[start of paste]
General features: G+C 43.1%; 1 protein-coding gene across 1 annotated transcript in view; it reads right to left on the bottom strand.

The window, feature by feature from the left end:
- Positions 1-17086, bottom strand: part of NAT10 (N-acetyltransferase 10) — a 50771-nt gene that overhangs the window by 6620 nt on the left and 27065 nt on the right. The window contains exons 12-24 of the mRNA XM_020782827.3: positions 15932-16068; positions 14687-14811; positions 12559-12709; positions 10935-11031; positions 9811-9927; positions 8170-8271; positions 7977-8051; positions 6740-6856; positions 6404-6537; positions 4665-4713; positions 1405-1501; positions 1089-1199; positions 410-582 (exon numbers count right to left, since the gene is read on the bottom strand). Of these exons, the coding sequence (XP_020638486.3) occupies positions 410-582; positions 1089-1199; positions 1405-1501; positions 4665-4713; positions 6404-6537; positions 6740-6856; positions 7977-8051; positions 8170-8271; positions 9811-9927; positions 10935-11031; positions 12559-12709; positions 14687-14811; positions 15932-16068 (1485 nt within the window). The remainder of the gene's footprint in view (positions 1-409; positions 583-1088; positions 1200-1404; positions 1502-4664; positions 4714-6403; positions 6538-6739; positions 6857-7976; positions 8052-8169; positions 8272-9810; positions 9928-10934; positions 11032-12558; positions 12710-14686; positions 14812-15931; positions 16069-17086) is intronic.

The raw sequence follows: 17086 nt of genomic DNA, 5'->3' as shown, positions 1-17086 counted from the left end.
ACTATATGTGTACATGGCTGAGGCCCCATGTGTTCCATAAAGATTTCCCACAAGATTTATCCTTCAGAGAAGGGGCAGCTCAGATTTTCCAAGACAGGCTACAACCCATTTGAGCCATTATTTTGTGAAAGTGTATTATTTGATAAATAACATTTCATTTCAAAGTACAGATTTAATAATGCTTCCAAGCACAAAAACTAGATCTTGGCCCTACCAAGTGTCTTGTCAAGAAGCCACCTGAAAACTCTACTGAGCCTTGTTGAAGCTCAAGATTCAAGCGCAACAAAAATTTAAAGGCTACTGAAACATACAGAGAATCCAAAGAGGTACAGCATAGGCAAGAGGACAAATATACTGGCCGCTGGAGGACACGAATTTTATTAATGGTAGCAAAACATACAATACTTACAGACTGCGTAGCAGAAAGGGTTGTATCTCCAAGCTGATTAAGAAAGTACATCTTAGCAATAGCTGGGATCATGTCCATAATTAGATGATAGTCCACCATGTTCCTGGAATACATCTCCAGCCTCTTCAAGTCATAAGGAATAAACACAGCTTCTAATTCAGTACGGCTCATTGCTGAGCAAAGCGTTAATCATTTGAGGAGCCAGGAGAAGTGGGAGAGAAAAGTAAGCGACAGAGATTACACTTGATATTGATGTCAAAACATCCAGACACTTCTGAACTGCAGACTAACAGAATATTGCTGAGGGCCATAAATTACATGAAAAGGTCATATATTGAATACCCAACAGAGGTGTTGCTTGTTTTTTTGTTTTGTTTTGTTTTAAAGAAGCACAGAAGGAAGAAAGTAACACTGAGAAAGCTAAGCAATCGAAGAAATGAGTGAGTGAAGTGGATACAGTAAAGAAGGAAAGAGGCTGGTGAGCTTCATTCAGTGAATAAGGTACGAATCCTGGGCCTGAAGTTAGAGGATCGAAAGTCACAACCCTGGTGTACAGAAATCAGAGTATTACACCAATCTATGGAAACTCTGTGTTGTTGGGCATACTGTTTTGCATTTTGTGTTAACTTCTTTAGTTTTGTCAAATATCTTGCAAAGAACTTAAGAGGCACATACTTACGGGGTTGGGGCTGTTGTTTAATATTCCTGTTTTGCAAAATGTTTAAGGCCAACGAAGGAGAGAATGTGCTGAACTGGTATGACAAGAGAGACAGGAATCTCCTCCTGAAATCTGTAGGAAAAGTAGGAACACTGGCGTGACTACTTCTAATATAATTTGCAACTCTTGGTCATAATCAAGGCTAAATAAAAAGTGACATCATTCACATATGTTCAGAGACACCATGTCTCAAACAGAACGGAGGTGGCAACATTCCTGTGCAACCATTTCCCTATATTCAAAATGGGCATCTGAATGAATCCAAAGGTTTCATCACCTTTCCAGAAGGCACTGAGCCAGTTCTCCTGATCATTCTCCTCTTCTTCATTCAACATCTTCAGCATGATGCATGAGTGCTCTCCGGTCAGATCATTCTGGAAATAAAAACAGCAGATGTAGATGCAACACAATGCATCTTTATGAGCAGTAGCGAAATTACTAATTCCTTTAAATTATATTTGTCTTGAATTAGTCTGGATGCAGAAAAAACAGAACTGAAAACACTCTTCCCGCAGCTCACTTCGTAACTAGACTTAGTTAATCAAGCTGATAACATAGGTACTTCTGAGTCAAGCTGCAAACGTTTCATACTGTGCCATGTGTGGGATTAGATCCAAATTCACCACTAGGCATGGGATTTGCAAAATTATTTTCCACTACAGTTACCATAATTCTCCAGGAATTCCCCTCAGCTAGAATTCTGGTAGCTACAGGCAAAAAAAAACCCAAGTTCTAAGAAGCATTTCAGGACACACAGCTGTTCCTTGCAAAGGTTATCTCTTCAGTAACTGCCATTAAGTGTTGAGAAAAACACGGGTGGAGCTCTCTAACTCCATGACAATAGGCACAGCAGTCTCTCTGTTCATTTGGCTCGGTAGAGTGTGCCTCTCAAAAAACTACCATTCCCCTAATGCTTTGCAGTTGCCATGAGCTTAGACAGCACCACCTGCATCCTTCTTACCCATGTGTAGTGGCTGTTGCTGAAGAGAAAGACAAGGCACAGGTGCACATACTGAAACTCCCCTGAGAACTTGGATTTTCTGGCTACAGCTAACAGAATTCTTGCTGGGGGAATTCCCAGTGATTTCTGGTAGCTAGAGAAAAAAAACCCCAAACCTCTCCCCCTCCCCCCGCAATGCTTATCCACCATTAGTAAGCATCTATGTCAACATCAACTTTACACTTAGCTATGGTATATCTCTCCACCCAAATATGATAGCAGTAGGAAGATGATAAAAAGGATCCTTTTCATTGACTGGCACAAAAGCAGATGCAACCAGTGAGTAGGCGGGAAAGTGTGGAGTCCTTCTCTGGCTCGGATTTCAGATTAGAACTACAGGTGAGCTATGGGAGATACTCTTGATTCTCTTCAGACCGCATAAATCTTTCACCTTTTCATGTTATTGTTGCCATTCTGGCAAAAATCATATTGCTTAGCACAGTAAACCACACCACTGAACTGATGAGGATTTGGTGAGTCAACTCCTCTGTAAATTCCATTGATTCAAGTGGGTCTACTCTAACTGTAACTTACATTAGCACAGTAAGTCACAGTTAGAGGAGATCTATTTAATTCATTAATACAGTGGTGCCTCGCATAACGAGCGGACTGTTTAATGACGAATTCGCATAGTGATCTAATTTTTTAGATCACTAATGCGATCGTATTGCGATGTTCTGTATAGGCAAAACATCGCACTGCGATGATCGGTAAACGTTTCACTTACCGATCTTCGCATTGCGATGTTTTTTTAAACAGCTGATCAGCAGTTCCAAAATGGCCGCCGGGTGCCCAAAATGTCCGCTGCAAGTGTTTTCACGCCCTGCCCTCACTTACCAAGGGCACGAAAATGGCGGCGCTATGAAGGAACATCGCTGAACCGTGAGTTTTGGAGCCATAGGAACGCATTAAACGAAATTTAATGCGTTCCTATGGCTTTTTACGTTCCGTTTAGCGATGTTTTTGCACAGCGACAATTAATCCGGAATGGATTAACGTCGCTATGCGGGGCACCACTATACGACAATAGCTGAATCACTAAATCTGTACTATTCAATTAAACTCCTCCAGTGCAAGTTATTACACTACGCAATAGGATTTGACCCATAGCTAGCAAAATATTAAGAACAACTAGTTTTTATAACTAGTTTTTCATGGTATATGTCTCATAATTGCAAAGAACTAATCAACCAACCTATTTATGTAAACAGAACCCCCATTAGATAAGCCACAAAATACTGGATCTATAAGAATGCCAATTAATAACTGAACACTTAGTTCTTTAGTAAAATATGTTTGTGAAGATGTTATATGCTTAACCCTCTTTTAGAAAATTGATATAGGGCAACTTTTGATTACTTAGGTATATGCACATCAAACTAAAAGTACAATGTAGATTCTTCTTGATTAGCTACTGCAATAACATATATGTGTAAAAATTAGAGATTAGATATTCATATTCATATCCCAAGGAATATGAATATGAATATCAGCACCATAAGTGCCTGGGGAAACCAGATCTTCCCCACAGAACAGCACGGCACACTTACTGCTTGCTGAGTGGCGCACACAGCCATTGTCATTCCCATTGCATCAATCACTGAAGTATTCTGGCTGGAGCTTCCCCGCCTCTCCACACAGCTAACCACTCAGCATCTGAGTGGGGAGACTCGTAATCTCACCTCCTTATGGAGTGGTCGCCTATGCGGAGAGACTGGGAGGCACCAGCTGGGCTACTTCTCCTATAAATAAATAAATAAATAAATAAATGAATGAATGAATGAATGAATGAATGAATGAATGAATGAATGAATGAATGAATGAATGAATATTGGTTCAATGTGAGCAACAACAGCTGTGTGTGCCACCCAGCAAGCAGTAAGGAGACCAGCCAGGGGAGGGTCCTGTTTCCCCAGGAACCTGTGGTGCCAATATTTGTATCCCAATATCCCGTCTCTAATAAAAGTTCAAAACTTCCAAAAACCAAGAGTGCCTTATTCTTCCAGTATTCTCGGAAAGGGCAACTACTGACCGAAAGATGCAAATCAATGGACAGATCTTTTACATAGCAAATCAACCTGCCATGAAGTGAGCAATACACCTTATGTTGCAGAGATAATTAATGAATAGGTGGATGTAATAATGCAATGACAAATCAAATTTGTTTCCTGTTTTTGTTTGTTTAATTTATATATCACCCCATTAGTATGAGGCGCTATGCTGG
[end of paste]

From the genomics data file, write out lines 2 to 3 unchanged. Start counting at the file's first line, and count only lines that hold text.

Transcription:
The window, feature by feature from the left end:
- Positions 1-17086, bottom strand: part of NAT10 (N-acetyltransferase 10) — a 50771-nt gene that overhangs the window by 6620 nt on the left and 27065 nt on the right. The window contains exons 12-24 of the mRNA XM_020782827.3: positions 15932-16068; positions 14687-14811; positions 12559-12709; positions 10935-11031; positions 9811-9927; positions 8170-8271; positions 7977-8051; positions 6740-6856; positions 6404-6537; positions 4665-4713; positions 1405-1501; positions 1089-1199; positions 410-582 (exon numbers count right to left, since the gene is read on the bottom strand). Of these exons, the coding sequence (XP_020638486.3) occupies positions 410-582; positions 1089-1199; positions 1405-1501; positions 4665-4713; positions 6404-6537; positions 6740-6856; positions 7977-8051; positions 8170-8271; positions 9811-9927; positions 10935-11031; positions 12559-12709; positions 14687-14811; positions 15932-16068 (1485 nt within the window). The remainder of the gene's footprint in view (positions 1-409; positions 583-1088; positions 1200-1404; positions 1502-4664; positions 4714-6403; positions 6538-6739; positions 6857-7976; positions 8052-8169; positions 8272-9810; positions 9928-10934; positions 11032-12558; positions 12710-14686; positions 14812-15931; positions 16069-17086) is intronic.